Some people hyperbolize if DHS is not funded by Friday, ISIS starts adding American cities to its Islamic State. Other people argue when the funds run out not much that’s different will happen. Most DHS employees will show up for work at airports, borders, and other venues, and they’ll do it without a guarantee they’ll be paid. Another group says there’s no way DHS won’t be funded. The funds will emerge from another one of those take the battery-out-of-the-clock legislative compromises.
I can see it happening either way: DHS will either be funded or not by Friday. The game finds ways to go on.
If this 2015 version of government shutdown theater follows previous scripts, there will be no resolution by Friday. Maybe a short term fix happens on Saturday or Sunday, followed by a slightly longer short term fix in the next weeks or months.
How will this situation be resolved enough to allow play to continue? Will someone in the legislative majority order followers to behave in a certain way? Will new coalitions emerge? Will men and women of principle exchange some of those principles for a few other ones?
I came across a footnote in Michael Glennon’s book, National Security and Double Government that offers an explanatory – maybe predictive – theory of how DHS eventually will be funded.
I wrote about Glennon’s argument a few weeks ago. The central argument is national security policy appears to be run by elected officials, but it’s actually shaped by a usual suspect flock: “the several hundred managers of the military, intelligence, diplomatic, and law enforcement agencies who are responsible for protecting the nation and who have come to operate largely immune from constitutional and electoral restraints.” The president, congress and the courts play largely a symbolic role in national security policy, Glennon says.
Here’s the footnote that got my attention as a way to understand how movement from the current budget impasse will happen.
When all is said and done, perhaps the most lucid and succinct account of Trumanite [usual suspects] behavior lies not in socio-psychological theory but in ornithology—bird-watching. Craig Reynolds has theorized that birds adhere to three simple precepts: first, don’t crowd your neighbors (separation); second, steer toward the average heading of your neighbors (alignment); and third, steer toward the average position of your neighbors (cohesion). …. Members of the Trumanite network maintain separate though often only nominal allegiance to distinct organizations that respect each other’s autonomy while at the same time competing for authority (rather like states in the international realm). They align themselves in steering toward other organizations’ efforts to maintain the continuing direction of existing national security policy. And they cohere in the “average position” of their Trumanite neighbors in resisting Madisonian [elected officials] encroachments—while perpetuating the impression of Madisonian control.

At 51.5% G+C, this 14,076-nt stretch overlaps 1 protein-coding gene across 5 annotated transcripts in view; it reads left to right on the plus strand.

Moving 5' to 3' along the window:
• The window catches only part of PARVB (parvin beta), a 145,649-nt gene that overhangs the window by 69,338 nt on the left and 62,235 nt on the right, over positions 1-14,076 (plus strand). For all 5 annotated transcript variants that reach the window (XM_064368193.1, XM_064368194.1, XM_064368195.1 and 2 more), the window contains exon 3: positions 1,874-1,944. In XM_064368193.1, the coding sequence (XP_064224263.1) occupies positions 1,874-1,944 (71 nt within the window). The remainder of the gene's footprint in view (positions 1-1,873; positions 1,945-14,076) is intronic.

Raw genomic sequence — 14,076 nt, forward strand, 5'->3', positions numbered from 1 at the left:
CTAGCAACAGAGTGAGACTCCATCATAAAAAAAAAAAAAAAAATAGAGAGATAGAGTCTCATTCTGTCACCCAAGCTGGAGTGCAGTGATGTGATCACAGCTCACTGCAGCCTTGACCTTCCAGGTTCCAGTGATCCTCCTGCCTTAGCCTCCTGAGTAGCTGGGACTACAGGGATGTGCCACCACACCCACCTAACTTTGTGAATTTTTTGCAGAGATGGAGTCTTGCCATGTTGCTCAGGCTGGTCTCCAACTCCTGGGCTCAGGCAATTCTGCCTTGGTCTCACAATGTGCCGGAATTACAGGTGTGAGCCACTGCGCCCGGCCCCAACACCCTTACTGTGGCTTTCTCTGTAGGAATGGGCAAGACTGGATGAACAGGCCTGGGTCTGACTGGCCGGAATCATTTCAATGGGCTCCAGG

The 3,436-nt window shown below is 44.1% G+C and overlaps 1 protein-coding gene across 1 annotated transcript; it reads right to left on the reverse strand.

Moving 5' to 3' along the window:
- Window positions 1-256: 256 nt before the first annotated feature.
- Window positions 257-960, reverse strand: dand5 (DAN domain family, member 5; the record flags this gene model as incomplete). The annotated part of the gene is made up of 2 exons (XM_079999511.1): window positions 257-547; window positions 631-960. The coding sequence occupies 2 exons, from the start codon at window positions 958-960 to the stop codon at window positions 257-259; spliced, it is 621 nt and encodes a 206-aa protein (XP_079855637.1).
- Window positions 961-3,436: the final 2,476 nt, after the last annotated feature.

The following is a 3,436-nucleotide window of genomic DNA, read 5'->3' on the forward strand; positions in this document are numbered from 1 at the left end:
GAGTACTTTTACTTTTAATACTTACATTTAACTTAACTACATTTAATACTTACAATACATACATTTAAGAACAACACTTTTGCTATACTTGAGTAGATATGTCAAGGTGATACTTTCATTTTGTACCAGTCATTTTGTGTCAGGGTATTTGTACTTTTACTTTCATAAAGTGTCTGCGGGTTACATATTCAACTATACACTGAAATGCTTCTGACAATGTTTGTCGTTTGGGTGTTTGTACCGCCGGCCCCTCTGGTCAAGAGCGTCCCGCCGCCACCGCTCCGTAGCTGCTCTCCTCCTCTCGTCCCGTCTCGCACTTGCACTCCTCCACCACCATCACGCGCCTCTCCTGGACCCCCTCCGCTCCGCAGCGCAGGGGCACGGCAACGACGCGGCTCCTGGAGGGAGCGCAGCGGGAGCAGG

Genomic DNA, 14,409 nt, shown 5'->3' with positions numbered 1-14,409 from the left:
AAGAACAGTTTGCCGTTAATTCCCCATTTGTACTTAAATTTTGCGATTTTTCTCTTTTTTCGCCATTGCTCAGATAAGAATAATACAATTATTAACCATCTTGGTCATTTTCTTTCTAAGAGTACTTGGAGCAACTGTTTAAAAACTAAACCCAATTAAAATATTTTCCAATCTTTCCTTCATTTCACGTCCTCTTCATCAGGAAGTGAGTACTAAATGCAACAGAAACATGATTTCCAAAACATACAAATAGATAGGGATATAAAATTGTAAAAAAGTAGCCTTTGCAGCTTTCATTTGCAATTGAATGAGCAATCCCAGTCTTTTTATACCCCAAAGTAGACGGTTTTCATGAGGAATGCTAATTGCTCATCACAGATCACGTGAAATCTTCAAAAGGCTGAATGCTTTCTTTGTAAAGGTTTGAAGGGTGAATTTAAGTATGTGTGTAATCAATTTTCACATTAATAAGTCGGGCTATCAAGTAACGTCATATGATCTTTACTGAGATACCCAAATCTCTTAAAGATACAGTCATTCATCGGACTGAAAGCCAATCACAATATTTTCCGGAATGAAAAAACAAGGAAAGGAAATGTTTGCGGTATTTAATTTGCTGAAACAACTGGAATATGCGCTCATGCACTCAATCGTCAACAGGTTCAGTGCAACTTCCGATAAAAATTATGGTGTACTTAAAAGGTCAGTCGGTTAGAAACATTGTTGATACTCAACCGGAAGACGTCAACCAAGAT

Translated into homeland security budget impasse-eze, the theory implicit in the footnote suggests no one is very clear what will happen if Congress does not fund DHS. Officials have too much to do to become experts on the impact no DHS funding will have. They have their opinions, but they also rely on the usual suspects – experts and trusted allies from the left, right, center, up, and down – to figure out what their position should be on this budget issue. Elected officials will provide on-the-record sounds for the public conversation. But many, if not most, of the ideas come in private conversations.
Like a flock of birds, the people who will be at the core of resolving the DHS budget issue will move toward their goal by following a few simple rules:
1. Maintain enough separation from others to sustain their political independence and reputation for being their own man or woman on this issue. They will come out of this drama as thoughtful and reasonable people, regardless of where those thoughts come from.
2. Notwithstanding separation, they don’t want to get too far away from the people and interests that mean the most to them, so they’ll take a read on the general direction political neighbors are moving, and continuously align themselves with those positions. The DHS budget is not the only drama in town.
3. Since there are multiple people and interests, maintaining separation and alignment requires sustaining a general cohesion within the flock.
The double government theory argues that national security’s long game takes place in multiple dimensions. Distance here is a psychic space. The closer you are to the players and the arena, the more unpredictable the specific moves. The further back you stand, the more predictable and familiar the moves.